‘Curious Incident’ at The Public Theater Embraces Difference and Capability

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The Public Theater of San Antonio will host two dates of The Balcony in late February.

Bonnie Arbittier / Rivard Report

The Public Theater of San Antonio is presenting The Curious Incident of the Dog In the Night-Time through Jan. 19.

With all the vision-related metaphors greeting the year 2020, the choice of a post-holiday play that has its audience seeing the world through different eyes seems apt.

The Public Theater of San Antonio is presenting through Jan. 19 The Curious Incident of the Dog In the Night-Time, a two-act play narrated by a character widely assumed to be on the autism spectrum.

In the novel on which the play is based, author Mark Haddon never identified his 15-year-old main character Christopher Boone as having a specific condition, but the teenager is unable to feel empathy, is easily overwhelmed by sense stimuli, and possesses savant-like mathematical and mapping abilities.

“All we know is that he’s eccentric, and he really struggles with fitting in in the society that we’ve created around him,” said Mark Stringham, director of the Public Theater’s production.

The story hinges on a mystery: Who killed the neighbor’s dog? After lashing out at a policeman who scares him simply by touching him, Christopher comes under suspicion. In order to exonerate himself, the fan of the highly logical detective Sherlock Holmes undertakes his own investigation, but in so doing must confront a bewildering world.

The play’s title is taken from a line in a 1892 horse racing-themed Sherlock Holmes story by Arthur Conan Doyle. A dog’s failure to bark is the curious incident, which leads to other clues and the famed fictional detective’s conclusion that the murderer in question “was someone whom the dog knew well.” Christopher eventually arrives at a similar discovery, along the way revealing other mysteries about his family.

The Public Theater is presenting the play in its Cellar Theater, a small, spare, 60-seat black-box space with little room for elaborate sets and props. This proves advantageous, said George Green, the theater’s artistic director and CEO, because it puts the focus squarely on the story.

Clever lighting design by Dan Heggem stands in for props and different locations as Christopher negotiates his way through his investigation, LED lights responding as his synapses might to overstimulation and mood shifts.

Green was confident his team could accomplish a high level of theatricality in the small space, he said, and has created “a beautiful production.” Though prior productions at large theaters have relied on video projections and expensive technology to produce Christopher’s interior thoughts and feelings, “when you strip everything away, the story is so amazing,” he said.

Green had seen the play at the Zach Theatre in Austin and invited its lead actor Preston Straus to play Christopher in the San Antonio production. “I just knew that he’d be the guy for it,” he said. Green has a daughter on the autism spectrum similar in age to Christopher, and said he appreciated Straus’ approach to the character.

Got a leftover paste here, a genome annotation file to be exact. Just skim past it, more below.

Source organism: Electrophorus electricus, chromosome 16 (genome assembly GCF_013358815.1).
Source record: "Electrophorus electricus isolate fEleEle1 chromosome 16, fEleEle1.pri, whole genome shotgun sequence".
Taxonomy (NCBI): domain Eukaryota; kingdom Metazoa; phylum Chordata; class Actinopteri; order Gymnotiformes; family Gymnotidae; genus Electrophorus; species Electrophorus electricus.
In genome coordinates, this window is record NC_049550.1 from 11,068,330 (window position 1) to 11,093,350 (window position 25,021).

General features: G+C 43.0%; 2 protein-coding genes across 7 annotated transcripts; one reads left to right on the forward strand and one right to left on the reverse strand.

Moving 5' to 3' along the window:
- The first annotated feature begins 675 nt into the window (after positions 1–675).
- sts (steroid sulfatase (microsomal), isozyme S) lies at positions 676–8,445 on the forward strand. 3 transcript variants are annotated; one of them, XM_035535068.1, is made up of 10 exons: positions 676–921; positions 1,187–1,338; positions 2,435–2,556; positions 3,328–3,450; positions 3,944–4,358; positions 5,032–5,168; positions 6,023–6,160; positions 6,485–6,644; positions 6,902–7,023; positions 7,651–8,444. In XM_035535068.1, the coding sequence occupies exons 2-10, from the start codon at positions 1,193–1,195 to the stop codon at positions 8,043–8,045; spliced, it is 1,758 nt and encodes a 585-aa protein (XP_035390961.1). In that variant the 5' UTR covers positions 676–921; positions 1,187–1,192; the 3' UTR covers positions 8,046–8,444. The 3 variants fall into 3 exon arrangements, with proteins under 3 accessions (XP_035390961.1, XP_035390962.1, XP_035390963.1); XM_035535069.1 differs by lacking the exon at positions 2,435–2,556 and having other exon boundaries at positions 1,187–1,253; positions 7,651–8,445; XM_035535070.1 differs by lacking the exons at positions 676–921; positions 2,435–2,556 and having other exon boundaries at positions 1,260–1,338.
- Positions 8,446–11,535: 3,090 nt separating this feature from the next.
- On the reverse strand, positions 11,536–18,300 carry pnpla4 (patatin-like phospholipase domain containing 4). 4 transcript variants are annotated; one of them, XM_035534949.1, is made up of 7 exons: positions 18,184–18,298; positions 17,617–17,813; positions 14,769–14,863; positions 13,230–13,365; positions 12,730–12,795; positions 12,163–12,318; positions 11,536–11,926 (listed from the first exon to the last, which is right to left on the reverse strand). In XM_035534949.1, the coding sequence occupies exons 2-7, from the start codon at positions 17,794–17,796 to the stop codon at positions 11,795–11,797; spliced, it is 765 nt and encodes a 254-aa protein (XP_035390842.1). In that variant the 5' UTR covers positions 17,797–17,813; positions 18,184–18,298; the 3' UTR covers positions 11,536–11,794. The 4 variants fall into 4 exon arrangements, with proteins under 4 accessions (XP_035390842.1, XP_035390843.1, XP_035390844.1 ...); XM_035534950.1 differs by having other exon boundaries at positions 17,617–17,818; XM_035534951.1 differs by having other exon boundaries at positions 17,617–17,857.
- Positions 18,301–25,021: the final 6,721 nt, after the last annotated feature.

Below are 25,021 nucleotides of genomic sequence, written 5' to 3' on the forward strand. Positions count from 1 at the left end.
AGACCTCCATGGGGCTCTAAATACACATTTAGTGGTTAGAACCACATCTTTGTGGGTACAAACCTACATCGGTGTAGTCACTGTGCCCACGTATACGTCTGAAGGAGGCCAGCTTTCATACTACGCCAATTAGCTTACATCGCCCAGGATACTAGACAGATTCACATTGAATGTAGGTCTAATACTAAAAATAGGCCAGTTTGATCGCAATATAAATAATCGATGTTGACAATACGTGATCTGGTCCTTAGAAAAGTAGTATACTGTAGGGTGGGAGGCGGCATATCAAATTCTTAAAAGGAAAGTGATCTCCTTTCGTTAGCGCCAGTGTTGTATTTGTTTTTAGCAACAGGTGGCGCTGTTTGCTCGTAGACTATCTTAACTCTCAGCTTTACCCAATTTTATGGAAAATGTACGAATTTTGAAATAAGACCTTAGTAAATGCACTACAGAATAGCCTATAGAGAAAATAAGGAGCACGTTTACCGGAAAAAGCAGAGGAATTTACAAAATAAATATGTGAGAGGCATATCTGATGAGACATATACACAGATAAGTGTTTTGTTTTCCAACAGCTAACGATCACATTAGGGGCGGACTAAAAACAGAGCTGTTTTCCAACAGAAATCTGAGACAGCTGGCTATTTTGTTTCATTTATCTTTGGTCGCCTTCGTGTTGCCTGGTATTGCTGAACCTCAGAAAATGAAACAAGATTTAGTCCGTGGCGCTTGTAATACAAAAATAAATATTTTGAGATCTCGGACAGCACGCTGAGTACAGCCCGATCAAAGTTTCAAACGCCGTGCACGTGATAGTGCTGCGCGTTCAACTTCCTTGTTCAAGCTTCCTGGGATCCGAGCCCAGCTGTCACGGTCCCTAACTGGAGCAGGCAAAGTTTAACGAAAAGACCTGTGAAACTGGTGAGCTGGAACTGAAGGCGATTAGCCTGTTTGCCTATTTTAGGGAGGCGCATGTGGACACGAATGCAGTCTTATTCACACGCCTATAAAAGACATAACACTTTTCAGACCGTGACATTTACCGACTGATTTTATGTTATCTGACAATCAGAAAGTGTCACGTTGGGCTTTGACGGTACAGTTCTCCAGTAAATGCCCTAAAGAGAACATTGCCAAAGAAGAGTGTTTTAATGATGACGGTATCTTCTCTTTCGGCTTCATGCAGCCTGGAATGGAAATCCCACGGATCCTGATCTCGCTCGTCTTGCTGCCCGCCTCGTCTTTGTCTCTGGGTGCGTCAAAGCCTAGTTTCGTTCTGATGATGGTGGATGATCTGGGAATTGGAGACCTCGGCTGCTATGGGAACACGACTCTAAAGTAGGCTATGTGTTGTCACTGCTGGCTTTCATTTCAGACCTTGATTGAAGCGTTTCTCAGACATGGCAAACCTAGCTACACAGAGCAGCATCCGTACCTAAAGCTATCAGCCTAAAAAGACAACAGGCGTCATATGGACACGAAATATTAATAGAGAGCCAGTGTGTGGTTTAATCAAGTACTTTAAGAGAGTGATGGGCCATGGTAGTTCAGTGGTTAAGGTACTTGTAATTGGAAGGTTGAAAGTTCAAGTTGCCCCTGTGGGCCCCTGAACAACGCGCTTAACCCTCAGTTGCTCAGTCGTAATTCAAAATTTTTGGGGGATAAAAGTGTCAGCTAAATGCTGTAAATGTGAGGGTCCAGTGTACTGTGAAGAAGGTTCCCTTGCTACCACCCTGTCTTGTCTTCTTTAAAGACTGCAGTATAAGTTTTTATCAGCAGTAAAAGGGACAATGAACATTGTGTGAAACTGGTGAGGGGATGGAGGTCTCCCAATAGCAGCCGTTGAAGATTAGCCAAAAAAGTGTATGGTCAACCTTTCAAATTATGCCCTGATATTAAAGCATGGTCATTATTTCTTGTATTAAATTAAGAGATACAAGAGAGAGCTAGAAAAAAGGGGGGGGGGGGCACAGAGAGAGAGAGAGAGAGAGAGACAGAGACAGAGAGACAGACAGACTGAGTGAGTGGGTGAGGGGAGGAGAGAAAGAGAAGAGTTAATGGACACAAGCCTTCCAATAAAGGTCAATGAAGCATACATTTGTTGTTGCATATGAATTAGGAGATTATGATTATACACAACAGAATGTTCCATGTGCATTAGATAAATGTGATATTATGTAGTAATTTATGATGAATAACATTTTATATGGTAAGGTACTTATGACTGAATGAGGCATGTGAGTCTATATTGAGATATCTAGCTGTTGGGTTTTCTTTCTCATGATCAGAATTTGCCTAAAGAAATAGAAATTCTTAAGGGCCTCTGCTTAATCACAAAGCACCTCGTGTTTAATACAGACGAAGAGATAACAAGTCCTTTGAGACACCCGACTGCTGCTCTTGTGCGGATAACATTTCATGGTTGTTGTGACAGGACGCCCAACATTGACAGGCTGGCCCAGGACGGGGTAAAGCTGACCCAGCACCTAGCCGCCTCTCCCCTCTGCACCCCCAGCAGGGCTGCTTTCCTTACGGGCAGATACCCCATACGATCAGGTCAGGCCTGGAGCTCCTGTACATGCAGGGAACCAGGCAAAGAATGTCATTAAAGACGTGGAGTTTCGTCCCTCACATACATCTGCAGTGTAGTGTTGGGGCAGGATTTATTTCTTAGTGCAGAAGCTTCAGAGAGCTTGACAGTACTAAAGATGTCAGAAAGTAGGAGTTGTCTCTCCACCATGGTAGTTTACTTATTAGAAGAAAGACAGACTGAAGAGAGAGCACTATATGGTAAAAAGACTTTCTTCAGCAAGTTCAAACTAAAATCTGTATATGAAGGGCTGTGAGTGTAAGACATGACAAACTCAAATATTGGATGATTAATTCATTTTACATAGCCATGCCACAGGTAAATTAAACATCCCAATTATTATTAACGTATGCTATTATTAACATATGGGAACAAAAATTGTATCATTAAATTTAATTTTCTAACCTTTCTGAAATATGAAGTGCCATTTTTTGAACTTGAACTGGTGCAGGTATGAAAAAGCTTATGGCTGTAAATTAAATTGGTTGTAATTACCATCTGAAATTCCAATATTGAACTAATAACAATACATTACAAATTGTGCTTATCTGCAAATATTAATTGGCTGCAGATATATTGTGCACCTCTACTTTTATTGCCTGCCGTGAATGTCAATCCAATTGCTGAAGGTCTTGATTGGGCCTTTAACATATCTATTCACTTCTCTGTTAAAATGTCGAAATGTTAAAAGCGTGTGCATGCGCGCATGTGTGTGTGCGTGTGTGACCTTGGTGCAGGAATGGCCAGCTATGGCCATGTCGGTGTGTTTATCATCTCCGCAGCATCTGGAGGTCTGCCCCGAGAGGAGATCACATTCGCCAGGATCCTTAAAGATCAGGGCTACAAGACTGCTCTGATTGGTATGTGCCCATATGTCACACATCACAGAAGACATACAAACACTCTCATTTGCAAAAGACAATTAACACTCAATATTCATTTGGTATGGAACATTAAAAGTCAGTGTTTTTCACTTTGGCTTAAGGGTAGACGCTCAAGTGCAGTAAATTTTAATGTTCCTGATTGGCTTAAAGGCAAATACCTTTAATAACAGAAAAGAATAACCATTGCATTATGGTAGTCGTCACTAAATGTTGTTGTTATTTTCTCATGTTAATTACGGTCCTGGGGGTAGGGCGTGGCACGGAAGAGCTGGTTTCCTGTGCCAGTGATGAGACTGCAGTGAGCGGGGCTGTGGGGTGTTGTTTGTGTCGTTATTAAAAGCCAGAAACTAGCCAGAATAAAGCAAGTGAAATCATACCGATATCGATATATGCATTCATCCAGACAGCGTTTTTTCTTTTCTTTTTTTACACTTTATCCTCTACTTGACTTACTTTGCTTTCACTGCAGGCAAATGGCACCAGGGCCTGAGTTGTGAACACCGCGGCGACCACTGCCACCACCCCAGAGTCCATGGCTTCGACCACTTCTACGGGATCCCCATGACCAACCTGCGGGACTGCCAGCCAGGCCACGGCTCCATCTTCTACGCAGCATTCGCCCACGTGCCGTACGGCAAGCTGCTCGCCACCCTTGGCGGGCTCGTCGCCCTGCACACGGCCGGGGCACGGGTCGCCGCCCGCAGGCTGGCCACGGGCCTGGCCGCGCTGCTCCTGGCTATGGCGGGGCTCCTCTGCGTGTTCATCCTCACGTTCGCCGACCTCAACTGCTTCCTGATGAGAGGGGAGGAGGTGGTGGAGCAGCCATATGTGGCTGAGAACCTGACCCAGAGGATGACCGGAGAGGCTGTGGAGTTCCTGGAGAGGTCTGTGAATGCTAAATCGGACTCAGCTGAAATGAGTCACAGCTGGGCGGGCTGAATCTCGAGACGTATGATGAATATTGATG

Straus said he grew up in the North Dallas area babysitting a neighbor friend on the spectrum – coincidentally also named Christopher – which lent insight into how people with autism experience the world.

“I’ve always seen it as a show about someone who’s just different,” Straus said, “and I think that’s super relatable to everybody – that we’re all different in our own way and that what might be normal to somebody else is not normal to us.”

Courtesy / Nick Barron

Preston Straus

Straus also credits his theater colleagues for helping convey the character. “I get a lot of help from the script and the set and technical aspects of the show,” he said. Together, those elements do “a good job of highlighting the very extremes of life and how someone on the spectrum would go through that,” he said, with lighting and sound “going crazy” along with him when Christopher gets overwhelmed.

Stringham said the play is effective at putting audience members inside Christopher’s skin, and letting them see the world around us through new eyes. In relating to the character, “I realized what a crazy place we’ve created,” Stringham said.

“Difference should be less about where we’re from or who we are, and more about discovering what it means to be human and embracing people on each individual journey. The things that make us [react] differently to the struggles that we have are the things that make us great and special,” he said, concluding that Christopher’s story is like everyone else’s. “We have a boy who is looking for truth and trying to discover the reality of all circumstances.”

Curious Incident is “not about learning about autism, it’s about learning about the journey of autism, and how capable humanity actually is,” Green said, and called it an inspiring story. “I felt empowered by watching it,” he said. “Watching that show, I felt there’s nothing I couldn’t accomplish.”

The production is technically sold out through its run. However, Green encouraged anyone interested to sign up for the wait list either through this web link or by calling the box office at 210-733-7258. Green also encouraged people to show up early to the theater, as any unoccupied seats will be sold five minutes prior to show time.

Related: San Antonio Family’s Autism Education Efforts Lead to New State Law

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